When someone dies,
the family gathers
beside the still body.
Around a table
they draw near each
other, singing familiar songs
and shared memories—
the moments that mattered,
the words and actions
that revealed the divine soul.

What are we to do
when a world dies?
Where do we gather
when the dead body is ours?
Enemies do not eat
together; they see not the
Other. They shout different songs,
construct different memories—
the moments that matter,
the words and actions,
that reveal our ruined soul.
The center did not hold.
So where will we gather
For the funeral of a world?

The philosopher Elizabeth Anscombe observed that “what can’t be otherwise we accept . . . but possibility destroys mere acceptance.”1 At the dawn of modernity, the Scientific Revolution expanded the horizon of human possibility, and this awakening of possibility destroyed acceptance. The beginning of rapid technological advancement seemed to imply that man need no longer accept the limitations of the created world. New modes of transportation, communication, production, and medicine made it seemed possible to overcome the limitations of space, time, and perhaps even death. The scientific revolution and its attendant technological progress radically altered the way Western Europeans experienced and thought about the world. While medieval culture had viewed the world as originating from a transcendent, spiritual reality which defined and enlivened the material realm from the inside out, moderns began to view the world as something which could be known and dominated from the outside in. For the ancient and the medieval mind, the fundamental source of being was found in the transcendent realm which was accessed through the inner life of man. For the modern, the externalized material realm became the fundamental locus of being and the spiritual realm was rendered secondary, illusory, or strangely independent. For the past five hundred years, this radical shift has been slowly changing every aspect of Western culture, and here at the dawn of the third millennium, modernism had turned the entire cosmos upside down and inside out.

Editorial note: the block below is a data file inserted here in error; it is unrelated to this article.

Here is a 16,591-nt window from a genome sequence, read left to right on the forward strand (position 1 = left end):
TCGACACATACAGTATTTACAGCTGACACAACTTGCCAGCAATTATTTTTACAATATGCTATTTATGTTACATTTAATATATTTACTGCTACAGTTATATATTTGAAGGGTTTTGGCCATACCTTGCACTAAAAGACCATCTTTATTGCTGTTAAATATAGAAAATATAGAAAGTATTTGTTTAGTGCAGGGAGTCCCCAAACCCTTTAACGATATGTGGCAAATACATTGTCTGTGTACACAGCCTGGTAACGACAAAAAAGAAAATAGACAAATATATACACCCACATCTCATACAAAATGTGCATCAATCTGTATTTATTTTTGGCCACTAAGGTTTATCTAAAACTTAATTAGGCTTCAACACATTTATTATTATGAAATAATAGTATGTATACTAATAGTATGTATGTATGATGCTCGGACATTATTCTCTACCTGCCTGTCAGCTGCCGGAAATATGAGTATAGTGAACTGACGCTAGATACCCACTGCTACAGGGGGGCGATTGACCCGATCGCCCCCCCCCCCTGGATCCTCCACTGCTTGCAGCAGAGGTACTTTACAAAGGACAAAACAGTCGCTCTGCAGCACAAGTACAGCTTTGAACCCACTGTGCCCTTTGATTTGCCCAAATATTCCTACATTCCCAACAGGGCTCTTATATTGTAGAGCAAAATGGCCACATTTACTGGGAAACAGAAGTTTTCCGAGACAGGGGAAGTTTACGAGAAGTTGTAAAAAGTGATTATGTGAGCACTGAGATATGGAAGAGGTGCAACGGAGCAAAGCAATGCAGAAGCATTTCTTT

The modern shift from a transcendent to a materialist metaphysic transformed what God created to be an expression of his glory into an arbitrary and meaningless collection of dust. The material world has become something to use rather than something to contemplate, and so economic production has now replaced worship as the life-giving center of Western culture. The rationalist endeavor to make human reason the foundation of truth has ironically, as Malcolm Guite explains in Faith, Hope, and Poetry, “made for a universe devoid of mind and intrinsically unintelligible.”2 Cut off from a Divine Mind, the reduction of the human mind to a mere material reality has “made mind itself almost an absurdity.”3 No longer sure what it means to be a human, Western culture has regressed into a neo-pagan morality where sexual ethics and the sanctity of life are questioned and even denied. Materialist reductionism has undermined the sacrament of marriage and reduced the meaning of sex to a mere exchange of chemical pleasure (pornography making even physical connection optional). No longer sure what it means to be a human, we mutilate ourselves with surgeries and drugs. Our inability to perceive the transcendental qualities of goodness, truth, and beauty as inherent in the physical world has rendered our society increasingly immoral, incoherent, and ugly.

So here we are, at the end of our world. The old glories are over. At this postmodern juncture, there is nothing left to deconstruct, reduce, or devour. How shall we mourn, we who ourselves are dead? But therein lies our hope, for in a Christ-centered cosmos, death leads to new life. Here at the end of the modern overthrow, we still find ourselves stunned by the mystery of existence. We have doubted everything and now we find ourselves doubting our doubt. We have deconstructed all meaning and yet still find ourselves meaning something. We keep writing poetry. We keep getting married. We still have children, and every newborn child is the renewal of the world.

The meaning we still seek is still present in the world all around us. The heavens have not ceased to declare the glory of God. Day by day, they pour forth speech. Morning, still, “at the brown brink eastward, springs – for the Holy Ghost over the bent world still broods with warm breast and bright wings.4 The whole of creation, all the “outward ‘objects’ of nature, they are continuously given and made by the Divine Mind; they are the ‘eternal language’ of the Divine Poet.”5 The world still speaks. And we still wonder. God has written the truth of his Word into nature and even into our very bodies; if we can learn to again listen to the music of the spheres, to the meaning of the trees, to the meaning of skies and seas, we will rediscover the God who is still there. He will mourn for us, and by the power of His resurrected life renew the world once again.

Notes:

1 Elizabeth Anscombe, “Contraception and Chastity” (1972), OrthodoxyToday.org, accessed February 1, 2018, http://www.orthodoxytoday.org/articles/AnscombeChastity.php.

2 Malcolm Guite, Faith, Hope, and Poetry: Theology and the Poetic Imagination (London: Routledge, 2016), 168.

3 Ibid.

4 Gerard Manley Hopkins, “God’s Grandeur.”

5 Guite, Faith, Hope, and Poetry, 161.